Federal Circuit Review - June 2019

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One-year Clock for Filing IPR Petition Applies to Litigants and Parties that Become Privies of the Litigant Prior to Institution.

In Power Integrations, Inc v. Semiconductor Components, Appeal No. 2018-1607, the Federal Circuit decided that an IPR is time-barred under 35 U.S.C. § 315(b) if, at the time of institution, the petitioner is in privity with a party who was served with a complaint for patent infringement over a year before the petition was filed.

In 2009, Power Integrations sued Fairchild for patent infringement. After expiration of Fairchild’s one-year IPR window under § 315(b), Semiconductor Components—who was not a party to the litigation—petitioned for IPR. At the time Semiconductor Components petitioned, they had entered into a merger agreement with Fairchild. The merger closed after the IPR petition was filed, but before the PTAB issued its institution decision. In instituting the IPR, the PTAB focused its § 315(b) analysis on when the petition was filed, and asked whether Semiconductor Components and Fairchild were in privity on that date. Because the merger had not closed at the time of filing, the PTAB determined that the petition was not time-barred.

The Federal Circuit reversed. Section 315(b) states that an IPR “may not be instituted if the petition requesting the proceeding is filed more than 1 year after the date on which the petitioner, real party in interest, or privy of the petitioner is served with a complaint alleging infringement of the patent.” The Federal Circuit noted that the “is filed” language does not dictate when to determine if the privity relationship exists. Instead, the words “is filed” merely mark the end of the one-year window for filing an IPR petition. Section 315(b) provides a condition, which if true, dictates that an IPR “may not be instituted.” Accordingly, the PTAB may not institute if, at the time of institution, the petitioner is subject to the time-bar.


State Sovereign Immunity Does Not Bar an IPR

In Regents of the University Of Minnesota v. LSI Corporation, Appeal No. 2018-1559, state sovereign immunity does not apply to IPR proceedings asserted against patents owned by or assigned to states, regardless of whether the state has asserted the patent claims in a district court litigation.

The Regents of the University of Minnesota (“UMN”), an arm of the state of Minnesota, sued LSI Corp. and customers of Ericsson Inc. in district court for infringement of a number of patents. In turn, LSI and Ericsson separately petitioned for IPR against UMN’s patents. UMN filed a motion to dismiss the petitions based on state sovereign immunity. An expanded panel at the PTAB concluded that although state sovereign immunity applies to IPR proceedings, UMN waived its immunity by filing the district court suit. A concurring opinion concluded that state sovereign immunity was not implicated because IPR proceedings are in rem proceedings.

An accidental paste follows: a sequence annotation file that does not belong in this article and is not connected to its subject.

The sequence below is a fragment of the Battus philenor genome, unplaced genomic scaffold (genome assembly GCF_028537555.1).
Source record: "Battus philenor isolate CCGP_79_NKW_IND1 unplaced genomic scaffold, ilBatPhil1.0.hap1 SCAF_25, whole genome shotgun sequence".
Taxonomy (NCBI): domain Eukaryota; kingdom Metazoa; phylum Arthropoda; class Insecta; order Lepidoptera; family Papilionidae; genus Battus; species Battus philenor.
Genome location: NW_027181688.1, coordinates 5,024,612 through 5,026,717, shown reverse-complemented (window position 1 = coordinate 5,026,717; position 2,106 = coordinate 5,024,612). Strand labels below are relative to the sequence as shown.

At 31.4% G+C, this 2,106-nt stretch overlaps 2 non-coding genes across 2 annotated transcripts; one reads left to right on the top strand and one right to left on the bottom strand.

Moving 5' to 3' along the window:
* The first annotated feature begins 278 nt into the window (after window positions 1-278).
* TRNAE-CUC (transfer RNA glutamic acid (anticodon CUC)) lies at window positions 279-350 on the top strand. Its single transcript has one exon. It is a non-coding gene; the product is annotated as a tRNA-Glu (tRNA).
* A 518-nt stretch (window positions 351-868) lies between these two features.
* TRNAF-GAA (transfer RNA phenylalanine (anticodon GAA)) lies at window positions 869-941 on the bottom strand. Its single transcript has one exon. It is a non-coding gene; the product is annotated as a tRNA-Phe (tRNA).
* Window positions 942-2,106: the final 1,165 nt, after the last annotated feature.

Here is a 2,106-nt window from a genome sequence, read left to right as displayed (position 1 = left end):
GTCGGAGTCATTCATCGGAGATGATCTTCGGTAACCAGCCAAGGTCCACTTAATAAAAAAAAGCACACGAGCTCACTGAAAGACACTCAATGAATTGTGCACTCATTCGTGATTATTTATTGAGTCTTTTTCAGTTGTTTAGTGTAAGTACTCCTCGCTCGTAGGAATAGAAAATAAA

The Federal Circuit agreed that the IPR against UMN’s patents could continue, but held that state sovereign immunity does not apply to IPR proceedings. The Federal Circuit noted that because IPR proceedings are more similar to agency enforcement actions than civil litigation, they are an adjudication of a public right and are not barred by tribal sovereign immunity. The court reasoned that, because state and tribal sovereign immunity do not materially differ with regard to IPR proceedings, state sovereign immunity also does not apply to IPR proceedings. The Federal Circuit did not address the issue of whether, if state sovereign immunity were to apply to IPR proceedings, UMN waived its immunity by asserting patent claims in district court.

Separate from the opinion, Judges Dyk, Wallach, and Hughes also provided additional views on the matter, arguing that “state sovereign immunity also does not apply to IPR proceedings because they are in substance the type of in rem proceedings to which state sovereign immunity does not apply.”


Years-Old R&D Investments Satisfy the Domestic Industry Requirement

In Hyosung TNS Inc. v. ITC, Appeal No. 2017-2563, past investments can satisfy the ITC’s domestic industry requirement if (1) the investments pertain to products covered by an asserted patent and (2) the complainant continues to make other investments relating to such products at the time the complaint is filed.

Diebold filed a complaint with the ITC arguing that Hyosung violated 19 U.S.C. § 1337(a)(1)(B) by importing products that infringed Diebold’s patents. The ITC agreed with Diebold and entered a limited exclusion order and a cease-and-desist order. Hyosung appealed the ITC’s decision.

On appeal, Hyosung argued that Diebold failed to satisfy the domestic industry requirement under § 1337(a)(1)(B) for the products covered by one of the asserted patents. In particular, Hyosung asserted that Diebold’s main investments for these products, which occurred between 2005 and 2010, failed to meet the economic prong of the domestic industry requirement, as those investments occurred at least 5 years before Diebold brought the ITC action in 2015.